A microservice architecture is an interesting beast, as there is no real prescriptive definition of what makes one that is universal in nature. In my view a software architecture is much more akin to a form of software philosophy than any engineering discipline.
Viewed from that perspective, a microservice architecture is a thinking tool, that emphasises maintaining the ability to change by introducing forms of isolation into your system.
This is what led to the discussion on antifragility that we spawned a few years ago. The key concept there is “optionality”, creating and maintaining options for you to realise later. This is an investment in future agility for your system, in effect. The operative word there is investment. It costs, real money, and real effort. As such, it is a very different strategic choice than being absolutely resource efficient.
All the technological, culture and business advantages/ disadvantages flow from this one root.
Do you want future agility, or to be more efficient with your resources right now?
The true cost of “efficiency” is that you may make the wrong decisions, the world may change, and so you find yourself out of step with the current competitive environment. At that point, it will cost to fix your mistaken predictions for the future.
Creating isolation between microservices enables them to be changed as fast as you need them to be. This is the benefit of the approach. This generally requires isolation at several levels:
Runtime Processes: the most obvious, and one that is commonly adopted quickly. Where before you had one process, now you have many. The primary cost here is adopting some form of distributed computing, which is hard to do right. This may lead you to adopting containerisation, event architectures, various http management approaches, service meshes, circuit breakers and the like.
Team/ Cultural: separating teams, to give you autonomy, means that you partition your human to human communication. This tends to lead to knowledge silos and duplication of work (a working out of the optionality vs resource efficiency choice). I am often reminded of an article by Peter Naur - Programming as Theory Building, which is prescient in so many ways about the way people learn programming. This applies in microservices as much as anywhere.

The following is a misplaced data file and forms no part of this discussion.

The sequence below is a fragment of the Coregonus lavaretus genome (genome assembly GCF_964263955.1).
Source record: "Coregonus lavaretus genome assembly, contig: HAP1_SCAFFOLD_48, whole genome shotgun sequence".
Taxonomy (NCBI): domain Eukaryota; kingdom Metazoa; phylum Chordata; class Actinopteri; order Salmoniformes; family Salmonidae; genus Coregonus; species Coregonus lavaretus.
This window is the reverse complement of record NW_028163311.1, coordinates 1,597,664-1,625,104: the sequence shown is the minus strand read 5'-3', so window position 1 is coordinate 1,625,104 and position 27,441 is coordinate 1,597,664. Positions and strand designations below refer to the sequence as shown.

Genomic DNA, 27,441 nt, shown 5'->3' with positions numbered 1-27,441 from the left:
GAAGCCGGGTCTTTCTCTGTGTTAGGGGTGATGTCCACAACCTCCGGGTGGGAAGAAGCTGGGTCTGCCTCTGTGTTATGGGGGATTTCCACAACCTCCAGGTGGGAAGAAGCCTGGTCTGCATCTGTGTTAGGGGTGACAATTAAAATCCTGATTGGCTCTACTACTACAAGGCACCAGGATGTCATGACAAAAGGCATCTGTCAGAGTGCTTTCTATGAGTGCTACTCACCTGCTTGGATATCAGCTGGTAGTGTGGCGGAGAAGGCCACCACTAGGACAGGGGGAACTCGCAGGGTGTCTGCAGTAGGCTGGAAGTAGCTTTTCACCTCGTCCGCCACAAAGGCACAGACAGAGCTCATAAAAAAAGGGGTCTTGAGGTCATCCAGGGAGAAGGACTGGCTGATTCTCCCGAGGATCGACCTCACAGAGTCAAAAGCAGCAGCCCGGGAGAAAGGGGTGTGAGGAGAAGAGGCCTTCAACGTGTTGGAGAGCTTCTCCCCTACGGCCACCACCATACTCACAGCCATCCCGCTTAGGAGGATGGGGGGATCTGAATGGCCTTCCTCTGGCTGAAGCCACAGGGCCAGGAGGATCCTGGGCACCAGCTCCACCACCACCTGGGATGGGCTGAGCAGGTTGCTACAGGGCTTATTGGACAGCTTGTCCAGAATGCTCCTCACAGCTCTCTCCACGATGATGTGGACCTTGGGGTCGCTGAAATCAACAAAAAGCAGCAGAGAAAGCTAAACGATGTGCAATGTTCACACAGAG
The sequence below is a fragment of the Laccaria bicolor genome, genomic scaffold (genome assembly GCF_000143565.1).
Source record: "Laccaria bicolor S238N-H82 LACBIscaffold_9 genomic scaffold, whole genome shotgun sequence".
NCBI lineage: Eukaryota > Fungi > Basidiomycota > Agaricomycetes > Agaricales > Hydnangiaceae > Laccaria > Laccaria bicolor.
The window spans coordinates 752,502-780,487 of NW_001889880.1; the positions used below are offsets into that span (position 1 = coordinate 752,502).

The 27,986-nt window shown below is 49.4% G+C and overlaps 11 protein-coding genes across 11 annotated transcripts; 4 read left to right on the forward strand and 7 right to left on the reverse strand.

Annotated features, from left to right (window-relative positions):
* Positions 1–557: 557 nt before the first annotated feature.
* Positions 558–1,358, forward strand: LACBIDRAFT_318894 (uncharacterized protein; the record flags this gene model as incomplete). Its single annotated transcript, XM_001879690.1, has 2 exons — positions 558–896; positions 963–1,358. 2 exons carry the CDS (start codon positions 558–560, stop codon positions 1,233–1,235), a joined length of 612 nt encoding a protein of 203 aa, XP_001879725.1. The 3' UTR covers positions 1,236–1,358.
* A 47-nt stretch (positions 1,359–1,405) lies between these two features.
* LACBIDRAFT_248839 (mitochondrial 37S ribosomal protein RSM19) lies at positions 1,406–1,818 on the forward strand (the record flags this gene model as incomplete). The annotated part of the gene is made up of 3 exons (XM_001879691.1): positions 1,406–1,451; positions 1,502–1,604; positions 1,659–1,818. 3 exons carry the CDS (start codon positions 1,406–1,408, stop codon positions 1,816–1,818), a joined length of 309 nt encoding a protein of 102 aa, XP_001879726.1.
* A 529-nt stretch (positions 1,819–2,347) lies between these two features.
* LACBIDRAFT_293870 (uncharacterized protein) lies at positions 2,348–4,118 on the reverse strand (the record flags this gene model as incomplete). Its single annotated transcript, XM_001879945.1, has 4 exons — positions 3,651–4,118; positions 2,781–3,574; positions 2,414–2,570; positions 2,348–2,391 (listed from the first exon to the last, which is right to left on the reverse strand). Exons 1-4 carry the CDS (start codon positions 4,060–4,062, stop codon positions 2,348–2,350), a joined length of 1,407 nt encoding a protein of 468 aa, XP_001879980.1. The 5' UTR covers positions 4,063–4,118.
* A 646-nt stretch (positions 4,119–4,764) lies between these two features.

Data: the largest impact of adopting a distributed computing approach like Microservices is in the way it affects your data. You have partitioned your data in some form, and so you need to re-integrate it at the system level to give the impression of “a system”. This gives you some interesting potential benefits in regards to scaling, but also needs much more thought than a simple monolithic approach to data architecture. Distributed computing is a hard topic, and shouldn’t be taken lightly.
In my experience the two biggest problems you will face when adopting a Microservice architecture are handling of upgrades and understanding performance issues and the general behaviour at runtime.
Upgrade issues come in a couple of forms, the first is that you are running a set of instances of your service at runtime, and you likely have other services using it. To handle this you need to manage orchestrating services and routing traffic appropriately. So you can look at things like Kubernetes or Cloud Foundry to help with rolling out upgrades, possibly with a service mesh such as Istio to manage routing during the upgrade.
A more interesting effect of upgrade is on development, which is how do you know what your dependencies versions will be, does this matter? Conversely, does your upgrade affect your services dependents?
This is into the realm of software contracts and there are a variety of approaches to the problem. This I find is the biggest effect on the dev process, apart from simple delivery speed.
Runtime performance is a gnarly topic. You will witness the full fury of network effects appearing within your application. Generally this is caused by temporary network issues (chatty neighbours, broken links and the like), or by naive communication or API design. Naive designs tend to take the form of over using RPC styles, including overuse of HTTP.
Reactive principles help to manage these kind of problems, but come with their own costs. This is where I spend much of my time on the Muon project, enabling an API approach, beyond what http can provide
The first question I ask my clients when they ask me to help them implement Microservices is “why?”.
The answers I’m looking for are “we want to change our system faster” and “we want to take advantage of cloud tech”.
I make them aware that Microservices, done right, are more expensive, and harder, than building a Monolithic system. It does interesting things to your data, and introduces a network into your data model, which can arbitrarily partition at any time, with data being lost. You expose yourself to the full fury of distributed computing.